Monday, July 21, 2014

Latest research supports ways to prevent cognitive decline

Steve Minsky of Nutritional Concepts in Northbrook, Illinois, writes this good news about ways we can be proactive in preventing devastating dementia:

Steve: They said it! They said it! They finally said it! It only took decades and billions of wrongly allocated funds for them to say it! Here's a quote in last week's USA Today:
"While medications have consistently failed to prevent Alzheimer's or significantly slow its progression, commonsense health activities can make a profound difference, a growing body of research shows."
Take a moment to let that sink in.
A study presented at this month's Alzheimer's Association International Conference showed that the combination of eating well, exercising, keeping mentally and socially engaged can reduce someone's risk of memory decline.
Another USA Today quote: "The routine things, the things that are simple, have turned out to be protective," said Yonas Geda, a professor of neurology and psychiatry at the Mayo Clinic, who was not involved in the study. "It keeps going back to the old advice from grandma."
Unfortunately, Professor Geda, the routine, simple things are not that easy. If they were that easy, we would not be in the throes of an Alzheimer's epidemic. However, if we keep reading and hearing statements like Professor Geda's, we will start to believe it and want to do everything possible to stay mentally sharp!  
In the study, the group that paid extra attention to healthy eating, exercising, engagement and management of heart-health risk factors performed significantly better on tests of memory and other cognitive abilities than the control group. Researchers will follow both groups an additional seven years to see if the improvement continues.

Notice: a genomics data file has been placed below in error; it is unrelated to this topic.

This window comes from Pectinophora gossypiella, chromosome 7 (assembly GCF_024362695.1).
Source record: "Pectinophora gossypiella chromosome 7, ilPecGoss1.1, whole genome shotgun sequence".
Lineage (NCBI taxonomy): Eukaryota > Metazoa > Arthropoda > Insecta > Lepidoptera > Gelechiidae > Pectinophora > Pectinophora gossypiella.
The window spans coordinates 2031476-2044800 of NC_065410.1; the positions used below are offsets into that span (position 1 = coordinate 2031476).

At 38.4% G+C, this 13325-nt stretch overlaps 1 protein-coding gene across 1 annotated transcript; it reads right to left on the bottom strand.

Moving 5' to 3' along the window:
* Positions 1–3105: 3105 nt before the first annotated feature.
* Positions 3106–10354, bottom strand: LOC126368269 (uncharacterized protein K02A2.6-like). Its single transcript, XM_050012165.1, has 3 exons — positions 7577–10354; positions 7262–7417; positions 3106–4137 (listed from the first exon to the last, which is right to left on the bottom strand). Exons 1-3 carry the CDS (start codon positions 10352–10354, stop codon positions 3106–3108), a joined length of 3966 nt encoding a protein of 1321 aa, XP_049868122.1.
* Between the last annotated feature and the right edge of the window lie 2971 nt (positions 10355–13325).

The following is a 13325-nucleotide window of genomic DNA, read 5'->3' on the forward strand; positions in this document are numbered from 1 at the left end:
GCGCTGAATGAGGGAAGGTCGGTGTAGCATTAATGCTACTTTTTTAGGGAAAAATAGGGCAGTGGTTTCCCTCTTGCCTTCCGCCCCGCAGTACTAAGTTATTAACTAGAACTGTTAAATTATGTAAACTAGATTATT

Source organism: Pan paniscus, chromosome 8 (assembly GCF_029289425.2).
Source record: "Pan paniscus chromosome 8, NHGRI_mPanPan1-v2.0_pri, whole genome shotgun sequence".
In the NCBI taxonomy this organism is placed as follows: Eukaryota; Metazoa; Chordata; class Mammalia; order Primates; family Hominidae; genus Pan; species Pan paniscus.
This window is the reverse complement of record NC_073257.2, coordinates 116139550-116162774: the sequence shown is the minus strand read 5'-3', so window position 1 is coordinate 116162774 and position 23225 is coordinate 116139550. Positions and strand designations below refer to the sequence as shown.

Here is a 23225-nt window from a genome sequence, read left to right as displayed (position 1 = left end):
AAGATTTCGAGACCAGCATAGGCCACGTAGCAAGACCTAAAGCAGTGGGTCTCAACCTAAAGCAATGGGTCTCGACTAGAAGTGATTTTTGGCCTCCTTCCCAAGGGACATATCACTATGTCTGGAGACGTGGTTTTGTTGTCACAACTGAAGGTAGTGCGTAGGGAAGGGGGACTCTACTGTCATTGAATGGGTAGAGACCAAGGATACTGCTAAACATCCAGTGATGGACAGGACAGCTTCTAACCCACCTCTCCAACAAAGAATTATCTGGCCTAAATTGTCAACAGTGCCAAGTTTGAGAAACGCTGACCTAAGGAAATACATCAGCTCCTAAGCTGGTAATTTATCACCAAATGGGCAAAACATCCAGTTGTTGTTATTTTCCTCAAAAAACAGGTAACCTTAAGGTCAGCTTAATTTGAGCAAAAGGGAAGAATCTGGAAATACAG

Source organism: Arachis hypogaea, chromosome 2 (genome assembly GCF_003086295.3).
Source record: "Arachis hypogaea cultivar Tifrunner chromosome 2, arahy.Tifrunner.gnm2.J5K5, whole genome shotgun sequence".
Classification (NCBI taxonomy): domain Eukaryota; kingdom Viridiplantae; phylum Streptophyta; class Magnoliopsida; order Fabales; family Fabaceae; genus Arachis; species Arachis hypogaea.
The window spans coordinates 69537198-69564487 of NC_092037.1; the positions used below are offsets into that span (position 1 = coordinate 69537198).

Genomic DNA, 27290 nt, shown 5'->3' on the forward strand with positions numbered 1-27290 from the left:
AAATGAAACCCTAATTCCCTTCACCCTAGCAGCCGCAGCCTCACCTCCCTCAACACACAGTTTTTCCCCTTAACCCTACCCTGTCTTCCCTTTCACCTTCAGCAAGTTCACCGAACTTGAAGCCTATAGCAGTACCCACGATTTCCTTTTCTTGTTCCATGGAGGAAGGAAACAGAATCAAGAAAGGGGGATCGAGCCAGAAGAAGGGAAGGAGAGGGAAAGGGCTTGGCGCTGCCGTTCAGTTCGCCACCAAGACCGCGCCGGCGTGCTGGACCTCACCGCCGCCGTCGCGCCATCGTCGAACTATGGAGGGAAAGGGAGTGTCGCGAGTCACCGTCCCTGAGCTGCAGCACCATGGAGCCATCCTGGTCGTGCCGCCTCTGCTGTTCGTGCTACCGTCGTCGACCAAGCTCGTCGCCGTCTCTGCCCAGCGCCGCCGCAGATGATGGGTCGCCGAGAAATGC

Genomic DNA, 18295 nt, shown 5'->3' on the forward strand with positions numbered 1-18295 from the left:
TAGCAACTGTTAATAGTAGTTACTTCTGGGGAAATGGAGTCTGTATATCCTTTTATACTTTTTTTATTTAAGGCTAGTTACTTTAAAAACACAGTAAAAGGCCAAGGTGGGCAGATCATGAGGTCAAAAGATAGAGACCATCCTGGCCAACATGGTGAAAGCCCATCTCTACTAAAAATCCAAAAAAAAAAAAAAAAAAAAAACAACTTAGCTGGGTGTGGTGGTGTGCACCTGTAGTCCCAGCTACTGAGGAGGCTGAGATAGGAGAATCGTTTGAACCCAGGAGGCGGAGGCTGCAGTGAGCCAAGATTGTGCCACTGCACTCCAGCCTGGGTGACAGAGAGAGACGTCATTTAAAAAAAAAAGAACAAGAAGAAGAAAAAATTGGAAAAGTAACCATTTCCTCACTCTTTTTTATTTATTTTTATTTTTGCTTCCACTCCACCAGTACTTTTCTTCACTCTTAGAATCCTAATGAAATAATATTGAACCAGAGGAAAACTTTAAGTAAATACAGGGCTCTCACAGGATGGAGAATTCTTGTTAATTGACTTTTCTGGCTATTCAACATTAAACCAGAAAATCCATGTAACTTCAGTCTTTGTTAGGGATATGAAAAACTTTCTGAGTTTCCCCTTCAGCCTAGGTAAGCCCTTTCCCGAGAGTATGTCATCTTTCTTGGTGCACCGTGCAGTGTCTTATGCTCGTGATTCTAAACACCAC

Another study presented at the conference showed that exercise in midlife was protective against dementia decades later. Those in their 50s and 60s who simply took a walk after dinner three times a week were less likely to suffer memory problems in their 80s.
Yet another study published in last week's Lancet Neurology stated that pushing back symptoms by five to ten years with positive lifestyle choices is attainable and essentially would allow people to live the rest of their lives without real symptoms.

Finally, a first-of-its-kind study from Alzheimer's & Dementia indicated that subjects taking fish oil supplements had significantly with less brain shrinkage, thus conserving cognition.
What do you know? Preventive efforts are finally receiving more attention and financial backing for memory decline. Why? Because it is the only thing that has been shown to work! Accompanied by our greater ability to measure the progression of the disease in the brain through the use of biological markers, it easier to slow progression of the disease. Treating patients once the symptoms begin is simply a non-starter.
We recognize that genetic factors play a role in cognitive decline, but this plays right into the hands of lifestyle intervention. Research has consistently shown that positive lifestyle interventions can help silence negatively expressing genes if not too much damage has already been done. Eureka!

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